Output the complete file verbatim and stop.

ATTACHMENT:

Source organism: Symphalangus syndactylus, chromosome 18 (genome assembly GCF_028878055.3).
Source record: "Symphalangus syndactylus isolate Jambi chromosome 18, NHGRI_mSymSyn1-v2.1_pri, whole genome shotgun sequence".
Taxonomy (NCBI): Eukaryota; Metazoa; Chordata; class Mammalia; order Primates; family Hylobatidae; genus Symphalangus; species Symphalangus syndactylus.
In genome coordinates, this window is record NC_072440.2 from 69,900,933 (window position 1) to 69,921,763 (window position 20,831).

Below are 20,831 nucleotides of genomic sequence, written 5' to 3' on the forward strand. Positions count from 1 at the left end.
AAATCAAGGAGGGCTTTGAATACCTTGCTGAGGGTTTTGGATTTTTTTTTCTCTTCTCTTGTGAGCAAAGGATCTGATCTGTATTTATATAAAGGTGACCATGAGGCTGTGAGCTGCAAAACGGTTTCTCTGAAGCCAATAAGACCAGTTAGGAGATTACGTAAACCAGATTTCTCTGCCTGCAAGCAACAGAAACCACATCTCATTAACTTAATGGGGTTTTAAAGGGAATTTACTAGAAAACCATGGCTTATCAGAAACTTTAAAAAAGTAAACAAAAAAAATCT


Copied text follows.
Source organism: Symphalangus syndactylus, chromosome 18 (genome assembly GCF_028878055.3).
Source record: "Symphalangus syndactylus isolate Jambi chromosome 18, NHGRI_mSymSyn1-v2.1_pri, whole genome shotgun sequence".
Taxonomy (NCBI): Eukaryota; Metazoa; Chordata; class Mammalia; order Primates; family Hylobatidae; genus Symphalangus; species Symphalangus syndactylus.
In genome coordinates, this window is record NC_072440.2 from 69,900,933 (window position 1) to 69,921,763 (window position 20,831).

Below are 20,831 nucleotides of genomic sequence, written 5' to 3' on the forward strand. Positions count from 1 at the left end.
AAATCAAGGAGGGCTTTGAATACCTTGCTGAGGGTTTTGGATTTTTTTTTCTCTTCTCTTGTGAGCAAAGGATCTGATCTGTATTTATATAAAGGTGACCATGAGGCTGTGAGCTGCAAAACGGTTTCTCTGAAGCCAATAAGACCAGTTAGGAGATTACGTAAACCAGATTTCTCTGCCTGCAAGCAACAGAAACCACATCTCATTAACTTAATGGGGTTTTAAAGGGAATTTACTAGAAAACCATGGCTTATCAGAAACTTTAAAAAAGTAAACAAAAAAAATCT